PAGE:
Color, 1960, 84m. Arrow Video (Blu-ray) Subkultur (Blu-ray) Mondo Macabro (DVD)
Directed by Giorgio Ferroni
Starring Pierre Brice, Scilla Gabel, Wolfgang Preiss, Robert Boehme, Dany Carrel
Arrow Video (Blu-ray) (US/UK RA/RB HD), Subkultur (Blu-ray & DVD) (Germany R0 HD/PAL), Mondo Macabro (US R0 NTSC) / WS (1.66:1) (16:9)
An often unheralded cornerstone in the Gothic horror revolution of the early '60s, this multinational yarn purportedly based on a nonexistent Flemish horror tale comes off like a mad, poetically filmed fusion of House of Wax and Eyes without a Face (not unlike Jess Franco's nearly contemporary The Awful Dr. Orlof). Less overt in its sex and violence than similar product streaming from Hammer Films and other Italian director, Mill of the Stone Women is a deliberately paced, visually startling treat finally presented on home video in a manner befitting its historic status.
In a remote, canal-lined Flemish village, Professor Wahl (Boehme) lives in a decaying windmill containing a peculiar local attraction: strangely lifelike wax figures representing famous historical figures and various gruesome historical tableaux. A new apprentice, Hans (Brice, Winnetou himself), arrives at the mill and is immediately bewitched by the dark, mysterious Elfi (Gabel), the professor's daughter. Further complicating matters is old flame Lisolette (Carrel), who's not happy about Hans' wandering attentions. When Hans tries to break away from Elfi, she seems stricken with grief and dies... but the mystery deepens when a drug administered by the professor sends Hans into a delusional frenzy that may or may not point to a real-life macabre plot within the mill.
Often compared to the work of Mario Bava (whose monochrome masterpiece Black Sunday bowed the same year), Mill usually suffers in comparison thanks to its haphazard distribution history and the fact that director Giorgio Ferroni never explored the same territory since. While it lacks the seductive charge of Bava's similar treatment of the Catholic madonna/whore convention, Mill makes up for it with a subdued but powerful color scheme filled with eerie blues and reds. American audiences have rarely had a chance to appreciate the film on its best behavior, thanks to muddy prints and godawful video transfers that drown its fragile pastel hues in a dark, murky sludge. Thankfully better elements began to surface over the past few years, including a much-discussed airing in Australia (in French with English subtitles) that revived much interest in this oft-discussed but rarely seen gem.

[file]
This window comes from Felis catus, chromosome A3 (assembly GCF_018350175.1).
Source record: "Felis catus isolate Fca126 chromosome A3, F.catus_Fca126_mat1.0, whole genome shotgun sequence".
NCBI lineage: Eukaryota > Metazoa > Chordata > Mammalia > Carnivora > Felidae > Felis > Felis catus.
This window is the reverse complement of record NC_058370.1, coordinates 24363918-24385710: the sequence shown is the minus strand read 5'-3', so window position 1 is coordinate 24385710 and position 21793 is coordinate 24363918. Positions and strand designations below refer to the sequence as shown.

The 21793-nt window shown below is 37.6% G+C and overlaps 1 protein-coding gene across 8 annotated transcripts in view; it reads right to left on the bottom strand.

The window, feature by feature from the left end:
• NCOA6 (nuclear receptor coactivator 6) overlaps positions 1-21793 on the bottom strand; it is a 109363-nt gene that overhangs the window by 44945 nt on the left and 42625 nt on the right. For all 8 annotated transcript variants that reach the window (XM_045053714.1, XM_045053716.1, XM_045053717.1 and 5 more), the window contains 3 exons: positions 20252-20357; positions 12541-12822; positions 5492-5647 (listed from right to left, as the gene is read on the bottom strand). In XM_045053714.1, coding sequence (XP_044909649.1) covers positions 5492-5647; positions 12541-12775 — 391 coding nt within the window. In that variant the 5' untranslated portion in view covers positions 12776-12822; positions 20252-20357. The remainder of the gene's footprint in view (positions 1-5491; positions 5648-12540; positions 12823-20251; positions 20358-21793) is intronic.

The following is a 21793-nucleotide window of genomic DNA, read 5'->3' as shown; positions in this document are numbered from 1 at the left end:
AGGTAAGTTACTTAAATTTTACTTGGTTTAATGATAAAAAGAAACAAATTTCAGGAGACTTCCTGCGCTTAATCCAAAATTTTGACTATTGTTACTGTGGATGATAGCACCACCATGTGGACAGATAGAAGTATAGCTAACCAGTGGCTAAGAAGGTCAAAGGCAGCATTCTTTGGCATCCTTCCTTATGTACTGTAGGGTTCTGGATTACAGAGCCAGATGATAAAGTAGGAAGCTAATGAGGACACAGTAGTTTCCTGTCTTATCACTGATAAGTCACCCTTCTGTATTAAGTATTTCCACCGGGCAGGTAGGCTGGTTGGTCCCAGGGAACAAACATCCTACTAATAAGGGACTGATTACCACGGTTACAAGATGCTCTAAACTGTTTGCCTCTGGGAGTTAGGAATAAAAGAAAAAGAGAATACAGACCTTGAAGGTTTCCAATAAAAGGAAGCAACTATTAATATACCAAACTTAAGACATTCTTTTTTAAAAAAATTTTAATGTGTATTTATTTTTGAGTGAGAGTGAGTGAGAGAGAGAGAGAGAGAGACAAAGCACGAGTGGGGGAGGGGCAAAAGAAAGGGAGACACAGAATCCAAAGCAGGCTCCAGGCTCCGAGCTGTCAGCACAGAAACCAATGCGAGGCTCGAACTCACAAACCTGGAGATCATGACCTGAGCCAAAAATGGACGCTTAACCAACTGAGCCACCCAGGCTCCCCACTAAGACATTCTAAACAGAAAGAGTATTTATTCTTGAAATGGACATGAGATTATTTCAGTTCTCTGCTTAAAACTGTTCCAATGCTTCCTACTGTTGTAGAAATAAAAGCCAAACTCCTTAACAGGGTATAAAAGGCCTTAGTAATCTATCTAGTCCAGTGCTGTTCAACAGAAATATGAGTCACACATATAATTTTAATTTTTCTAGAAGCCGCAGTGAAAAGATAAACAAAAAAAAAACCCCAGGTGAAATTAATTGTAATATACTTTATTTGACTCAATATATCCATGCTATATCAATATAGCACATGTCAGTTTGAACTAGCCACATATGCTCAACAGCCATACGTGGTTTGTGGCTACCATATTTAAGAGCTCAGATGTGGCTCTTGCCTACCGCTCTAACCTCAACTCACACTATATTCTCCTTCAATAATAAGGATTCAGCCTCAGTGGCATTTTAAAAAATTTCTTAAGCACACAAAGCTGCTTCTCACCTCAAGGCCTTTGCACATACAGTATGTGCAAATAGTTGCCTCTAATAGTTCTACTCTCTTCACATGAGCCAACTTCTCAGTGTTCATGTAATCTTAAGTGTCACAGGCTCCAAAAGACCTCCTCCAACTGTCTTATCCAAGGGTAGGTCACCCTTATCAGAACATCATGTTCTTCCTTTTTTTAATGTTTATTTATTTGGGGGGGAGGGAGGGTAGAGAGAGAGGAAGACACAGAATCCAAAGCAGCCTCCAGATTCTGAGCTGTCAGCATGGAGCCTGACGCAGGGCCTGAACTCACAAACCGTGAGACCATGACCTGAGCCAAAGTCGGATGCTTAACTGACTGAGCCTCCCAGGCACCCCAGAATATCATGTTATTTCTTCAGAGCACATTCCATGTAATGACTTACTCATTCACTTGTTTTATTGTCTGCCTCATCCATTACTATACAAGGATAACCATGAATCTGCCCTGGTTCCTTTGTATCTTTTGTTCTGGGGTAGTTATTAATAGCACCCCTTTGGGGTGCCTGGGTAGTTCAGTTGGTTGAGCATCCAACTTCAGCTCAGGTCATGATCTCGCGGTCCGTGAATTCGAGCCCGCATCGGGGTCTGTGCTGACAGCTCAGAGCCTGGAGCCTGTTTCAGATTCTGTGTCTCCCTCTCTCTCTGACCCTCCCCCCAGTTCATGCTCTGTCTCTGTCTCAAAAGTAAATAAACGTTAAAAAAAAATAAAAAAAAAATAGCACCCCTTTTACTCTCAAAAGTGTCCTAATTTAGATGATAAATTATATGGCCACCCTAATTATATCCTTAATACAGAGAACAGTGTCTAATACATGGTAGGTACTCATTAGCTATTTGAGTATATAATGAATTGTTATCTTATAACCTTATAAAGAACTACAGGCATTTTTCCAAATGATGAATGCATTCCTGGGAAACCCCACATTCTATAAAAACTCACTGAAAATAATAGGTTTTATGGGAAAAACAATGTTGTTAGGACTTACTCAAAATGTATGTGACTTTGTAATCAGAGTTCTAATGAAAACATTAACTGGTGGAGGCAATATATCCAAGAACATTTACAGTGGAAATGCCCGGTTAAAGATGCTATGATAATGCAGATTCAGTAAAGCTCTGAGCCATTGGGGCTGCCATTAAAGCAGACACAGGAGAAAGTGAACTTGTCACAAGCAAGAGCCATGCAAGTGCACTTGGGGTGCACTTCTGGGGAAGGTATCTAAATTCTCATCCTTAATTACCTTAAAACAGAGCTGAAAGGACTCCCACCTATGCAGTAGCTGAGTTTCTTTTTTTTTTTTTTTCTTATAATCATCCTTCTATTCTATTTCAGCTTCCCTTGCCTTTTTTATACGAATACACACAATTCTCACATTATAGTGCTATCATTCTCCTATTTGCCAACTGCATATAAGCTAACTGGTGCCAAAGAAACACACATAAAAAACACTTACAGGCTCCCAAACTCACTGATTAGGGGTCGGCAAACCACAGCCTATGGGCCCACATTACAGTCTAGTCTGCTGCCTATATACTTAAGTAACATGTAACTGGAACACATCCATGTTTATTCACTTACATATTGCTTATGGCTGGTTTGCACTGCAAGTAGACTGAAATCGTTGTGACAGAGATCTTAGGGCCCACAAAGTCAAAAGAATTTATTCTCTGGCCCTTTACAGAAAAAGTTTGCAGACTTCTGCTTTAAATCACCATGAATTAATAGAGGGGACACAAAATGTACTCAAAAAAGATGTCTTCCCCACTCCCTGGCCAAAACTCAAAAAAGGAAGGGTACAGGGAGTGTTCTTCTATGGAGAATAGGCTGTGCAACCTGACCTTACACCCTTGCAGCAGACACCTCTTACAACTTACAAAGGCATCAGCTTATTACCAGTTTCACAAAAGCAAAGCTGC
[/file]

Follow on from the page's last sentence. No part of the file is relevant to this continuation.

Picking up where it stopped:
Bringing the film to a much wider audience, Mondo Macabro's DVD sports an even better, anamorphically enhanced transfer that continued to boost the title's reputation. Though the somber pacing may put off fans expecting something along the lines of Black Sabbath, the more patient will be rewarded with a thoughtful, evocative combination of fairy tale logic and surgical terror. The disc also includes three language options, with optional English subtitles: the American dub track (an awkward mess included for those accustomed to U.S. drive-in screenings and videos), the European English track (much better), and the relatively naturalistic French track (which lapses Anchor Bay-style into English for a couple of quick bits of dialogue). Extras include the alternate (and more aesthetically pleasing) French opening credits, an alternate cut of the hallucination/nightmare sequence, an American theatrical trailer (slightly squished for some reason), a gallery of promotional posters and artwork, typically thorough bios for the cast (including some decidedly bisque surprises), and appreciative comments by Mondo Macabro head Pete Tombs. The first pressing of this title exhibited problems at the layer change on some players, but a corrected pressing was quickly substituted.